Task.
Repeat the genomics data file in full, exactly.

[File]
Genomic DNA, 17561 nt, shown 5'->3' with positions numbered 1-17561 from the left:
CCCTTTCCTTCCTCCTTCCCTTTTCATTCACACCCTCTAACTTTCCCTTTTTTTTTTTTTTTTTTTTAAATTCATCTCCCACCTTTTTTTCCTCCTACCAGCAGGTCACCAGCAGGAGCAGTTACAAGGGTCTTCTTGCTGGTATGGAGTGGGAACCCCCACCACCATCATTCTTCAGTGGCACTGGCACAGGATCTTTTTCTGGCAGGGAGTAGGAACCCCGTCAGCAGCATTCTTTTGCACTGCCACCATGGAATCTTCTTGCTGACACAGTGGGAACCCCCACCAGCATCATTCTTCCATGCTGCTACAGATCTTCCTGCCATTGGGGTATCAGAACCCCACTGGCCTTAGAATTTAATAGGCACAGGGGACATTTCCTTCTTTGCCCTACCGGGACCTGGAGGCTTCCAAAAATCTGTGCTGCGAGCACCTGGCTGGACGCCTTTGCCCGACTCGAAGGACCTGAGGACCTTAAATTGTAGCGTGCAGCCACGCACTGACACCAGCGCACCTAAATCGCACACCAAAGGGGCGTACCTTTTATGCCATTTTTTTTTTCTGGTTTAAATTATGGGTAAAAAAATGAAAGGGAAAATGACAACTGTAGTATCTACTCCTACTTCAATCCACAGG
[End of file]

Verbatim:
Genomic DNA, 17561 nt, shown 5'->3' with positions numbered 1-17561 from the left:
CCCTTTCCTTCCTCCTTCCCTTTTCATTCACACCCTCTAACTTTCCCTTTTTTTTTTTTTTTTTTTTAAATTCATCTCCCACCTTTTTTTCCTCCTACCAGCAGGTCACCAGCAGGAGCAGTTACAAGGGTCTTCTTGCTGGTATGGAGTGGGAACCCCCACCACCATCATTCTTCAGTGGCACTGGCACAGGATCTTTTTCTGGCAGGGAGTAGGAACCCCGTCAGCAGCATTCTTTTGCACTGCCACCATGGAATCTTCTTGCTGACACAGTGGGAACCCCCACCAGCATCATTCTTCCATGCTGCTACAGATCTTCCTGCCATTGGGGTATCAGAACCCCACTGGCCTTAGAATTTAATAGGCACAGGGGACATTTCCTTCTTTGCCCTACCGGGACCTGGAGGCTTCCAAAAATCTGTGCTGCGAGCACCTGGCTGGACGCCTTTGCCCGACTCGAAGGACCTGAGGACCTTAAATTGTAGCGTGCAGCCACGCACTGACACCAGCGCACCTAAATCGCACACCAAAGGGGCGTACCTTTTATGCCATTTTTTTTTTCTGGTTTAAATTATGGGTAAAAAAATGAAAGGGAAAATGACAACTGTAGTATCTACTCCTACTTCAATCCACAGG